I can’t stop mulling over that Donne poem. In case you missed it, here it is again:
Batter My Heart, Three-Person'd God
Batter my heart, three-personed God, for you
As yet but knock, breathe, shine, and seek to mend;
That I may rise, and stand, o'erthrow me, and bend
Your force to break, blow, burn, and make me new.
I, like an usurped town, to another due,
Labour to admit you, but Oh, to no end.
Reason, your viceroy in me, me should defend,
But is captived, and proves weak or untrue.
Yet dearly I love you, and would be loved fain,
But am betrothed unto your enemy:
Divorce me, untie or break that knot again,
Take me to you, imprison me, for I,
Except you enthrall me, never shall be free,
Nor ever chaste, except you ravish me.
One of the reasons I like Donne is his playful intellect, that double-edged sword. “Reason, your viceroy in me, me should defend.” But it doesn’t of course; it keeps us captive. I can relate to the frustration he expresses.
How often do you hear someone talk about the peace that surpasses understanding? When we have serious problems, everyone prays that for us. But exactly how do you find that peace—or put it another way—how do you let God establish that peace in you? I’m here God, ready to feel that peace. Bring it on. Is that it? Sort of. Maybe. Wait, I don’t feel peaceful—all hell’s breaking loose. Am I missing something? I said I was happy to accept peace. More than ready. Sigh.
What does that peace look like? Serene? Calm? Stoic? Eye of the hurricane? How do you feel peace when your mind is always churning, synthesizing, analyzing. I take comfort that Jesus himself doesn’t seem all that calm to me. You don’t knock over tables and sweat blood because you have a serene nature. He’s not the Christian version of Buddha, although he’s always depicted as spouting wisdom with this sappy beneficent look on his face.
How are we supposed to feel God’s presence? Is it warm and fuzzy? Is it in the grass, the trees, our children, other people, the rocks, my computer, everything—or is that too pantheistic? And what about the shadow we see out of the corner of our eye—gone so fast maybe it wasn’t there at all. Frustratingly unknowable. Tantalizingly unknowable. We are always pushing out and reaching beyond and our hands close on thin air. No wonder Donne asks God to get him out of the arranged marriage with reason. We toss and turn in reason, feel hemmed in and stifled, but don’t know how get out. And, if we can’t do it because it’s supposed to be all God’s work, well, we can turn that against ourselves, too. Gee, is that God now? Is He doing something? Am I feeling free? Wait, am I imagining all this? What if I’m imagining all this?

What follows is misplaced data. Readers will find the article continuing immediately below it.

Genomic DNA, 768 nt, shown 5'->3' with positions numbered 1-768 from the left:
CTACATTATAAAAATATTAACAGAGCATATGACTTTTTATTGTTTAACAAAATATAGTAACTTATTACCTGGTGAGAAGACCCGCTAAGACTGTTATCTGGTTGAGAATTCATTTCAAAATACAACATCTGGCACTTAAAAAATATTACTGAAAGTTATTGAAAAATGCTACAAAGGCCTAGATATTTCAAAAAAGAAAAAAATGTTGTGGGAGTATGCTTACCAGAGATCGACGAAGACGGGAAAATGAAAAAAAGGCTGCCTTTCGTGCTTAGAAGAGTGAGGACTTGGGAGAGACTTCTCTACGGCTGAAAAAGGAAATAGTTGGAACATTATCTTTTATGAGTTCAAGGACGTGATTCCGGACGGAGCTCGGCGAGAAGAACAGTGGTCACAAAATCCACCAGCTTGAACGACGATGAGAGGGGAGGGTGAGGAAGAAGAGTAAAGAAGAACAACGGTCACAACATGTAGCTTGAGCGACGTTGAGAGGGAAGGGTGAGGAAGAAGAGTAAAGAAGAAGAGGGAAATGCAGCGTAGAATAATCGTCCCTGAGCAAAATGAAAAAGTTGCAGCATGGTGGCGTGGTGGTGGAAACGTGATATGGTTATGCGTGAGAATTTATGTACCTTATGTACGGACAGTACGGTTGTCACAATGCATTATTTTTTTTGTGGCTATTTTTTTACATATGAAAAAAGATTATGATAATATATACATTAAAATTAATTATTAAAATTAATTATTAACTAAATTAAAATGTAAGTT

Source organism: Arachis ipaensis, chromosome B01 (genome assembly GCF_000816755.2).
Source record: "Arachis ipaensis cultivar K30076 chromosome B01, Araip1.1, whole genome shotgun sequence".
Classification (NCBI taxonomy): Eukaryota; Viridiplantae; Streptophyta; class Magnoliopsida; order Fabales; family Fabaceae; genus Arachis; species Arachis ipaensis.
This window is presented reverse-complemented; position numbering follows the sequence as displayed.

I love those last two lines “I, except you enthrall me, never shall be free/Nor ever chaste, except you ravish me.” I wonder if Donne felt a bit daring writing that? Maybe it was a commonplace expression of religious piety. Hah. Any commentary will be quick to point you to the bridegroom imagery in the Bible and the Song of Solomon, but it’s still a weird concept. That’s supposed to be the model for a relationship with Christ? It seems so . . . carnal. Honestly, when you read Song of Solomon, do you really think, “This is about the church as the bride of Christ”? It doesn’t exactly calm the senses. Anyway, in pondering all this in my haphazard, non-systematic way, I happened across this link that features a very interesting quote from Ronald Rolheiser.
I wasn’t familiar with Rolheiser. He seems to have rubbed a few people the wrong way, which I find delightful. So I checked out a book called The Restless Heart, which addresses loneliness and the insatiable human longing for connection and meaning. Rolheiser seems to think that we’ll be having sex in heaven, and I’m not quite sure if he means that as a metaphor. It definitely makes heaven sound a lot more interesting that standing around singing and strumming a lyre.